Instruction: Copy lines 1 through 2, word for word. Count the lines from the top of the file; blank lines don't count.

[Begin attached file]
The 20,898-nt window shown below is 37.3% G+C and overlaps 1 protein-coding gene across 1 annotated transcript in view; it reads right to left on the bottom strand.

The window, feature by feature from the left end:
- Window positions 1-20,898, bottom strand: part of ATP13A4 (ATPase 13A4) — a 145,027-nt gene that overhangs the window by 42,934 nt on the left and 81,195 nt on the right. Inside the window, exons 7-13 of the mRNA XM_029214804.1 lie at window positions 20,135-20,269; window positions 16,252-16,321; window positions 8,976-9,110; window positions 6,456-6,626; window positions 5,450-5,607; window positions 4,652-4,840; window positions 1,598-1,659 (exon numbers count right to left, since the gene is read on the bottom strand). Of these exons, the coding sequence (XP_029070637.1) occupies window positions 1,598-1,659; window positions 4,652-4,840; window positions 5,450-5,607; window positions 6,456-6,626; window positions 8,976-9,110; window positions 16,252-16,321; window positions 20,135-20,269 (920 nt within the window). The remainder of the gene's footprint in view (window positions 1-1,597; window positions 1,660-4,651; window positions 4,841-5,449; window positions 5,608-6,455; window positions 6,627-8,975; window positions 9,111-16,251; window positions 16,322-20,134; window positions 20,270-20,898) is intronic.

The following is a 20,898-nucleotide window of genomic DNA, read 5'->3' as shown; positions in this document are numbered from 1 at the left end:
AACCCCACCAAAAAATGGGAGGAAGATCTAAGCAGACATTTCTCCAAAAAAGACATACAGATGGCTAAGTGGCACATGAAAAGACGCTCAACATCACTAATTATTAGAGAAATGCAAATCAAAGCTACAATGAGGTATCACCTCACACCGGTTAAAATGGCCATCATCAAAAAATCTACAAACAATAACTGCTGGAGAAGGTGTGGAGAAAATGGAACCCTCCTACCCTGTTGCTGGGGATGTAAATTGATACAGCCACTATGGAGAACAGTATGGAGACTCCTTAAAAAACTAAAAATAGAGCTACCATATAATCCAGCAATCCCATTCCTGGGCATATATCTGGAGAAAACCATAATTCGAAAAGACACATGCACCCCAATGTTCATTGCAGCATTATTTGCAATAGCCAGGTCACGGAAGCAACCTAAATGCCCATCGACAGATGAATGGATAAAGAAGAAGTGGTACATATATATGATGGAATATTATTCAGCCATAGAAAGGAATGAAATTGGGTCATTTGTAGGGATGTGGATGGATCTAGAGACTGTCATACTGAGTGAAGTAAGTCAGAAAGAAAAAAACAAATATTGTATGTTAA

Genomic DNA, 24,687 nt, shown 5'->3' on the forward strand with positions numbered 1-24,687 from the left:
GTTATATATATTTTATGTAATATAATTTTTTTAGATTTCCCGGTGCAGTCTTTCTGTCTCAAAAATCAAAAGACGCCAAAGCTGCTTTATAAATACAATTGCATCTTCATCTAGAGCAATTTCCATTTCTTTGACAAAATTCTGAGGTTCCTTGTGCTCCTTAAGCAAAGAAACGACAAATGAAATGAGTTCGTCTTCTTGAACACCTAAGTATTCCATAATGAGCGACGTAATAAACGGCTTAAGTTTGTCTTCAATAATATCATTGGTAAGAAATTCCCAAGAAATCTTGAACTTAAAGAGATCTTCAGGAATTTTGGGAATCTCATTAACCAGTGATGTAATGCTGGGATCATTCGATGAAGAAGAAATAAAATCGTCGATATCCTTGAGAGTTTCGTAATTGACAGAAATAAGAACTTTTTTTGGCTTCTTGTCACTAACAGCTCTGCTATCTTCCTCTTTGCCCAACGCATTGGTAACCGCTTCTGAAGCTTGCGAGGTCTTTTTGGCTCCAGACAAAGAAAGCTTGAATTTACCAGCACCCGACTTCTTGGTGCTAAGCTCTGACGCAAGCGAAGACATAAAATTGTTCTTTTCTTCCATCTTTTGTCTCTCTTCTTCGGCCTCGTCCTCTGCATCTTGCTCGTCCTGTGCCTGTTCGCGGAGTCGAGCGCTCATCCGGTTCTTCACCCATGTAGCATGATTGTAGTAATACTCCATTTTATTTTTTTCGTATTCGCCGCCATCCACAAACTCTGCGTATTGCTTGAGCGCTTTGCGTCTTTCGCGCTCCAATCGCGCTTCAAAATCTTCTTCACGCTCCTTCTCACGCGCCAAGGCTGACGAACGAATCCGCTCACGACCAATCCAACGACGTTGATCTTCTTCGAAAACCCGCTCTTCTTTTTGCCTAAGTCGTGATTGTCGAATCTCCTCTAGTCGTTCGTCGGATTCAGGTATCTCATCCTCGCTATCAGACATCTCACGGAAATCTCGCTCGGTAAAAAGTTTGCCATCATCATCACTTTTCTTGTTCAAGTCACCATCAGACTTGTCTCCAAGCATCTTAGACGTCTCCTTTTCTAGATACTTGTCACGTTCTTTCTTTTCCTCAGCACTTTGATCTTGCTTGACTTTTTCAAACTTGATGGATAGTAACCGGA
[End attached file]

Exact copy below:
The 20,898-nt window shown below is 37.3% G+C and overlaps 1 protein-coding gene across 1 annotated transcript in view; it reads right to left on the bottom strand.

The window, feature by feature from the left end: